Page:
Our Take on the 2023 M+R Benchmarks Report

Every year, fundraisers throughout the industry wait for the release of the M+R Benchmarks. This report provides one of the few public facing benchmarks for digital fundraising, giving our clients valuable insights into how their digital programs are performing.

This is a vast undertaking, for which we are thankful to M+R for putting together. But it can be a lot to sift through, so we did it for you!

The big takeaway is that online revenue was down by 4% in 2022 compared to 2021.

While there are many factors at play, a big one is that we are coming down from a multi-year high during the pandemic years (this is especially true for many Hunger and Poverty organizations).

What many of the organizations who had a decline in revenue are dealing with is a retention issue and not a recruitment issue. They’ve grown the file, now they are dealing with the hard work of retaining donors. This is not easy, especially with disasters, political issues, questions around the economy and more capturing much of the energy in the world.

But with Retention Rates at a 5-year low, this is a key area Lautman encourages organizations to devote resources towards to ensure all of the gains from the past few years aren’t lost.

Giving Tuesday and December 31 this year will be key turning points to see if we can engineer a retention turnaround. Those two single days account for 8% of all online revenue for the year. If we can reverse the revenue declines we saw in 2022 (each date was down 13% compared to 2021), that will go a long way towards many nonprofits having a successful year.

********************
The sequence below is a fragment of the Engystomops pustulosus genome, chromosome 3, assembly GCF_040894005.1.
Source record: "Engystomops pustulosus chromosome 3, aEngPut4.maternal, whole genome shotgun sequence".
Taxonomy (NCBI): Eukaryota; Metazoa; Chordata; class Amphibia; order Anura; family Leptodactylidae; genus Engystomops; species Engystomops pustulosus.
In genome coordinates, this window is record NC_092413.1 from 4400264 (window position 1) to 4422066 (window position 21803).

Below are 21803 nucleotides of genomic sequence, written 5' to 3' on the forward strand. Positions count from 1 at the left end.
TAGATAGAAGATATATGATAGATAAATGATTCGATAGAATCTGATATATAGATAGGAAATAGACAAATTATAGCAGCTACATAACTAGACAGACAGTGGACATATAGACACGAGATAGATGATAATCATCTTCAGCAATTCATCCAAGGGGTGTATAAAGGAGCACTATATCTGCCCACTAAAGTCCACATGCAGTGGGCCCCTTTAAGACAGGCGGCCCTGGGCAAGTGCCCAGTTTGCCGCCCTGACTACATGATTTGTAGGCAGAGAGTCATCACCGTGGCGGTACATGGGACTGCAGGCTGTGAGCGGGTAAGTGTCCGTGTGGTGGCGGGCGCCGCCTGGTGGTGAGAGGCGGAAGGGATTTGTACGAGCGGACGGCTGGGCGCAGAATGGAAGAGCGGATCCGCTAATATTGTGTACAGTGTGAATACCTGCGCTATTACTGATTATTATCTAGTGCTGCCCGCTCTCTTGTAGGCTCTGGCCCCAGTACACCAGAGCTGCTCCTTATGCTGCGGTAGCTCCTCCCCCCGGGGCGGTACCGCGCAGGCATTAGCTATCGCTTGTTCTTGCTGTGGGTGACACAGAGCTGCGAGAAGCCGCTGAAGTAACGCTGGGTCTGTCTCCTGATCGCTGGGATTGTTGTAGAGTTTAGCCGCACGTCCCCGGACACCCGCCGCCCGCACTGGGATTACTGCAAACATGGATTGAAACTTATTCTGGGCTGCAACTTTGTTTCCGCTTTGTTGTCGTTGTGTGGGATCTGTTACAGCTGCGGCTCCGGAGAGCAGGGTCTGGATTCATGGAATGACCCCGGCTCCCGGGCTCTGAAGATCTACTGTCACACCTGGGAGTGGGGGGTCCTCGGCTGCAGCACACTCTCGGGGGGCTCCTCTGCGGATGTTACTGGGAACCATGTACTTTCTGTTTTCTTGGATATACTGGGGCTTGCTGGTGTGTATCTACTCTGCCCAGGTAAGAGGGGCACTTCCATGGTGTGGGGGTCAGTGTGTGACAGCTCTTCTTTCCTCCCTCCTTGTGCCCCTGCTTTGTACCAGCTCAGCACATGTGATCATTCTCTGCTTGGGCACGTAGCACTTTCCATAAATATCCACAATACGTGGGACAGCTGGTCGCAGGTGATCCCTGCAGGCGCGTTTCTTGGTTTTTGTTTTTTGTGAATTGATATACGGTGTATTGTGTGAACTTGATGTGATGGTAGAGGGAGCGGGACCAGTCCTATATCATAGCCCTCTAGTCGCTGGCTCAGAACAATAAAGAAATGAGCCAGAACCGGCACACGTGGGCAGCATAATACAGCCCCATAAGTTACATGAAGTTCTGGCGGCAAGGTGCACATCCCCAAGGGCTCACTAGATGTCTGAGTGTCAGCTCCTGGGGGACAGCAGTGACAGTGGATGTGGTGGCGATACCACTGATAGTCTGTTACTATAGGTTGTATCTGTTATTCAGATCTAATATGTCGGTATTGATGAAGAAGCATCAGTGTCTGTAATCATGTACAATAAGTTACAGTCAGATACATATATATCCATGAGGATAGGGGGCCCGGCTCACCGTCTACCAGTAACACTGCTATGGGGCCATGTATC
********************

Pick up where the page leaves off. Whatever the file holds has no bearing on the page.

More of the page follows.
And there is hope that this can be done, especially because the template already exists.

Large Nonprofits (those raising over $3 million annually) actually increased online revenue by 3% in 2022. How did they do this?

They were more efficient in raising money from email and, yet, were not as reliant on email as a fundraising channel. In 2022, large nonprofits brought in $117 for every 1,000 emails sent, 18% more than Small Nonprofits and 63% more than medium nonprofits. Combined with only 11% of all online revenue coming from Email for Large Nonprofits (compared to 17% for Small and 16% for Medium), you can see that using more digital channels is a key part of the recipe for success.

Large Nonprofits also spent more on advertising. Now, because they bring in more revenue, they can afford to invest a larger raw amount back into their program. That is important, but just as important is what they invested in.

Compared to smaller nonprofits, large nonprofits invested more in branding, awareness, or education ads than in lead generation ads. They made the active decision to invest more in brand awareness than in bringing on new email addresses. And they made this bet because they assumed spending the time to educate potential leads about who they were first and turning them into warm prospects, would lead to more engaged and active person once they converted from prospect into lead and/or donor.

And they were right!

As a whole, the industry saw decreases in return on ad spend (ROAS) in 2022. Display was down 44%, Search was down 26%, and Meta was down 12%. However, large nonprofits actually saw an increase in many of those categories! The investment in their top of funnel allowed them to reap benefits later on.

So what can you do?

  1. Remember that it’s not all about email — you need to spend resources optimizing performance on other channels. Don’t forget your website donation form, lightboxes, SMS and peer to peer tools!
  2. Make sure to balance one-time and monthly giving. You need both to have a strong program and continue to see revenue grow each year.
  3. Invest in brand awareness, and practice patience as you wait for the revenue to show up in other places.
  4. Start planning your year-end strategies NOW – there is a lot of revenue on the line!


See the full M+R Benchmark report.